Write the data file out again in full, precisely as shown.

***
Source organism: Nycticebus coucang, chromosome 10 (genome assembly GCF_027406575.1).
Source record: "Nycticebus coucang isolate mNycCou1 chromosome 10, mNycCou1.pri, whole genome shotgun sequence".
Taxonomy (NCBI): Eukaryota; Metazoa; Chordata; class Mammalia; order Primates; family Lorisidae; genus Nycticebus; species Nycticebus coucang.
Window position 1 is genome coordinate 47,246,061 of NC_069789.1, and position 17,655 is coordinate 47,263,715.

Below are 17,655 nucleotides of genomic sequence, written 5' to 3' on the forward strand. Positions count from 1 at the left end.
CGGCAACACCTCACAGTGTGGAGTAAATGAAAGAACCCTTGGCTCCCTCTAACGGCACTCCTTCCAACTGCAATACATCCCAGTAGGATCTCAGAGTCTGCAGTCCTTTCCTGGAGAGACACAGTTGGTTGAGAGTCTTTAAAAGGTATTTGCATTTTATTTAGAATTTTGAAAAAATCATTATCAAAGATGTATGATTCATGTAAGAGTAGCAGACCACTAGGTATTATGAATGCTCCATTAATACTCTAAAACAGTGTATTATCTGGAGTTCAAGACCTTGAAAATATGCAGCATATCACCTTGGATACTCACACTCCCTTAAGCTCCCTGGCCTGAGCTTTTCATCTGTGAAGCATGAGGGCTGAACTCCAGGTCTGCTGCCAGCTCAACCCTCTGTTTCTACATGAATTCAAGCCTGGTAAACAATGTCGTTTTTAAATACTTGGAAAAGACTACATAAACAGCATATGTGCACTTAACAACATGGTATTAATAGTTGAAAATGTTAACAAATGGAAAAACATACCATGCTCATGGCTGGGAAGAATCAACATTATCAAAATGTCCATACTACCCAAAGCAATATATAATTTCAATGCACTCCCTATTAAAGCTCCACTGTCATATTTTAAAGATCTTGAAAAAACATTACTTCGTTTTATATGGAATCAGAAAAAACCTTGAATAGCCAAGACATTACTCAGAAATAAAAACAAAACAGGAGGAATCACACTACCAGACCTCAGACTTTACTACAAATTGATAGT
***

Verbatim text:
Source organism: Nycticebus coucang, chromosome 10 (genome assembly GCF_027406575.1).
Source record: "Nycticebus coucang isolate mNycCou1 chromosome 10, mNycCou1.pri, whole genome shotgun sequence".
Taxonomy (NCBI): Eukaryota; Metazoa; Chordata; class Mammalia; order Primates; family Lorisidae; genus Nycticebus; species Nycticebus coucang.
Window position 1 is genome coordinate 47,246,061 of NC_069789.1, and position 17,655 is coordinate 47,263,715.

Below are 17,655 nucleotides of genomic sequence, written 5' to 3' on the forward strand. Positions count from 1 at the left end.
CGGCAACACCTCACAGTGTGGAGTAAATGAAAGAACCCTTGGCTCCCTCTAACGGCACTCCTTCCAACTGCAATACATCCCAGTAGGATCTCAGAGTCTGCAGTCCTTTCCTGGAGAGACACAGTTGGTTGAGAGTCTTTAAAAGGTATTTGCATTTTATTTAGAATTTTGAAAAAATCATTATCAAAGATGTATGATTCATGTAAGAGTAGCAGACCACTAGGTATTATGAATGCTCCATTAATACTCTAAAACAGTGTATTATCTGGAGTTCAAGACCTTGAAAATATGCAGCATATCACCTTGGATACTCACACTCCCTTAAGCTCCCTGGCCTGAGCTTTTCATCTGTGAAGCATGAGGGCTGAACTCCAGGTCTGCTGCCAGCTCAACCCTCTGTTTCTACATGAATTCAAGCCTGGTAAACAATGTCGTTTTTAAATACTTGGAAAAGACTACATAAACAGCATATGTGCACTTAACAACATGGTATTAATAGTTGAAAATGTTAACAAATGGAAAAACATACCATGCTCATGGCTGGGAAGAATCAACATTATCAAAATGTCCATACTACCCAAAGCAATATATAATTTCAATGCACTCCCTATTAAAGCTCCACTGTCATATTTTAAAGATCTTGAAAAAACATTACTTCGTTTTATATGGAATCAGAAAAAACCTTGAATAGCCAAGACATTACTCAGAAATAAAAACAAAACAGGAGGAATCACACTACCAGACCTCAGACTTTACTACAAATTGATAGT